a) the Liberals could well have ended up with less MPs not more, and
    b) the number of NDP MPs elected would likely have been greater.

    Given the history of electoral reform in Ontario and BC, I’m of the opinion that the only system that has a chance of broad acceptance by the public is the preferential ballot, which is an evolutionary change from FPTP. All the others are revolutionary changes and would likely be as unpopular as the systems Ontario and BC voted on (FWIW, I did vote for BC-STV both times).

    Regardless of which system the electoral reform committee eventually decides on, a referendum is clearly required to ratify that decision.

    • I’m against changing the system, but if the Liberals simply agree to hold a referendum in which the various options are available for the general public to choose (which MUST include FPTP) then I will support whatever the electorate chooses. I think its the Liberals staunch opposition to a referendum that has people so distrusting of them.

      • And I am dead set against having a referendum. It is complicated to explain the nuances between all the various contortions of different voting systems (although ranked ballot is simple to explain). There are advantages and disadvantages to each system and these have to be explained to the public. but who will the public believe? Think of the Brexit referendum. People cant take the time to educate themselves and some felt hoodlywinked by politicians extolling their own preferred choice. We elect politicians to study these big issues and make decisions for us….so let them. In addition PR scares the hell out of me….. as it opens the door to fringe parties catering to small, local, ethnic issues. Canada is multicultural….so do we want separate parties representing various ethnic groups? Do we want a loudmouth Ford like or Trump like candidate? I say no. It will just bog down parliament.

        • I don’t like full-on PR either, that’s one of the reasons I want a referendum.

          At any rate, below is my standard blurb on why a referendum is required:

          1) A specific voting system was not part of the Liberal platform. So there was no way for people to vote LPC in an informed manner w.r.t. electoral reform.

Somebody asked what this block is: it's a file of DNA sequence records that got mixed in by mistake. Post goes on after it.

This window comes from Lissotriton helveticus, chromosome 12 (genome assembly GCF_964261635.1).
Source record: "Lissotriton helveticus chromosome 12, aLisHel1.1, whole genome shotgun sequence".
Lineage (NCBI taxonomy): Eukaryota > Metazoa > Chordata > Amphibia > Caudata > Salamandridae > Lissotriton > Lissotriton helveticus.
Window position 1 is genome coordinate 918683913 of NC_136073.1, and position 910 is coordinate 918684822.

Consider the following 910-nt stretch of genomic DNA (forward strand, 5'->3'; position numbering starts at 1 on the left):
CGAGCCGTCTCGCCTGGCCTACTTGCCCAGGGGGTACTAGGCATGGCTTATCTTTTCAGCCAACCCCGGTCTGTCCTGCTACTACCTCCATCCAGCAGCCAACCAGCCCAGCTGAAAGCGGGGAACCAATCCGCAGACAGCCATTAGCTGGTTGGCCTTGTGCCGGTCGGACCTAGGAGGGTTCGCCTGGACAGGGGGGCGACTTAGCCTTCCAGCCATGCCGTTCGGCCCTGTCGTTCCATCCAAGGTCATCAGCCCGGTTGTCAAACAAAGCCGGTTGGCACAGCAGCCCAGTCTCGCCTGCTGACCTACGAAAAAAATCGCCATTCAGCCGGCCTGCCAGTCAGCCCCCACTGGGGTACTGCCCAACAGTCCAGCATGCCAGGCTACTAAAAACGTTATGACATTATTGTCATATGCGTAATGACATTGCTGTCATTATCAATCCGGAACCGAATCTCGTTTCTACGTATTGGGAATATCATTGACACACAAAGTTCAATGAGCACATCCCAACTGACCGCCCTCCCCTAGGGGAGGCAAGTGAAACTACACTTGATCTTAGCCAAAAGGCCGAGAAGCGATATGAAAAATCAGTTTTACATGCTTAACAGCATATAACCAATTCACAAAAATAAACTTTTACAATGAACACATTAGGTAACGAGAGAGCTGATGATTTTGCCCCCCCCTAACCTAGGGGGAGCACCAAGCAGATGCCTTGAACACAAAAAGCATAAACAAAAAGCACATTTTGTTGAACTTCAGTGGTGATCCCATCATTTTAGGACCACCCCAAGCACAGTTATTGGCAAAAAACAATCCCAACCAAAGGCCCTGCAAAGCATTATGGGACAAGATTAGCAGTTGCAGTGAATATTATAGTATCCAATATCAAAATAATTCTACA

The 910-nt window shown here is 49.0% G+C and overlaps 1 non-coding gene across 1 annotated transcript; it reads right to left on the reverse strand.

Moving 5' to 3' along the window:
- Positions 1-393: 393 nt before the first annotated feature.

2) Electoral reform was not a prominent aspect of the Liberal campaign. Many people could have voted LPC without even realizing electoral reform was part of the platform.

          3) Nobody that votes for a party agrees with every single aspect of the platform, especially a platform with 200+ promises. Indeed, many people could have voted LPC while disagreeing with the need for electoral reform, while agreeing with the vast majority of the rest of the platform.

          4) History has shown that the LPC considers campaign promises to be “fluid” – consider the LPC’s pre-election stance with its post-election governing action on wage and price controls in 1974 election, gas tax in 1980 election, FTA (precursor to NAFTA) in 1993 election, and GST in 1993 election. So, anyone with a memory would know that just because the LPC promises something, it doesn’t mean the LOC will deliver, and that really one should vote LPC because one thinks the LPC will govern intelligently, and not because of any particular promise. (Same can likely also be said for other parties)

          5) Precedents have been set by Ontario, BC, and PEI holding referendums on electoral reform. If referendums were good enough for the largest and 3rd largest province, then a referendum is good enough for the nation.

          6) Winning government does mean a mandate to implement a particular policy unless the election was for all intents and purposes a single issue election – and the only one of those that I can think of was the election of 1984 w.r.t. Free Trade. If there was one prominent issue in the 2015 election, it was the need for a change of government – electoral reform didn’t even register.

          So, yes, I think a referendum is absolutely needed.
          AFAICT, the only people that don’t want a referendum are the ones that don’t think they can make a convincing argument for electoral reform.

          Having said all of that, I think FPTP is a moronic voting system when applied in a more-than-2 party system. My preferred system is the preferential ballot (AKA Alternate Vote). It’s an evolutionary, not revolutionary, change to how we vote. It is easily understood. It eliminates the need for strategic voting. It means votes aren’t “wasted”. And it retains direct representation for ridings with no changes in riding boundaries. STV almost (but not quite) does this, and I did indeed vote for BC-STV (both times). I intensely dislike proportional representation due to the loss of direct representation, and MMP isn’t much better if it retains FPTP for the directly elected members. A potential compromise system is what the UK Jenkins Commission came up with – alternative vote top-up or AV+. Unfortunately, that may be too complicated to win appeal.

          Getting back to the referendum, here’s a compromise approach that I would be perfectly happy with:
          – government implements electoral commission’s recommendation
          – 2019 election is held under the new system
          – 2 or so years later a referendum is held on whether to retain the new system or revert to FPTP. More than 50%+1 is required to revert – exact number TBD (55? 60?).

  2. Also, I think it’s pretty silly to actually suggest that a ranked ballot system won’t benefit the Liberals. While more voters may have been encouraged to vote NDP as their first choice in the last election, their second choice most certainly would have been Liberal, and that’s where they would pick up the advantage. Ranked ballot systems favour the more centrist party and suggesting that all parties should race to the centre to become the most populist party would be a complete disaster.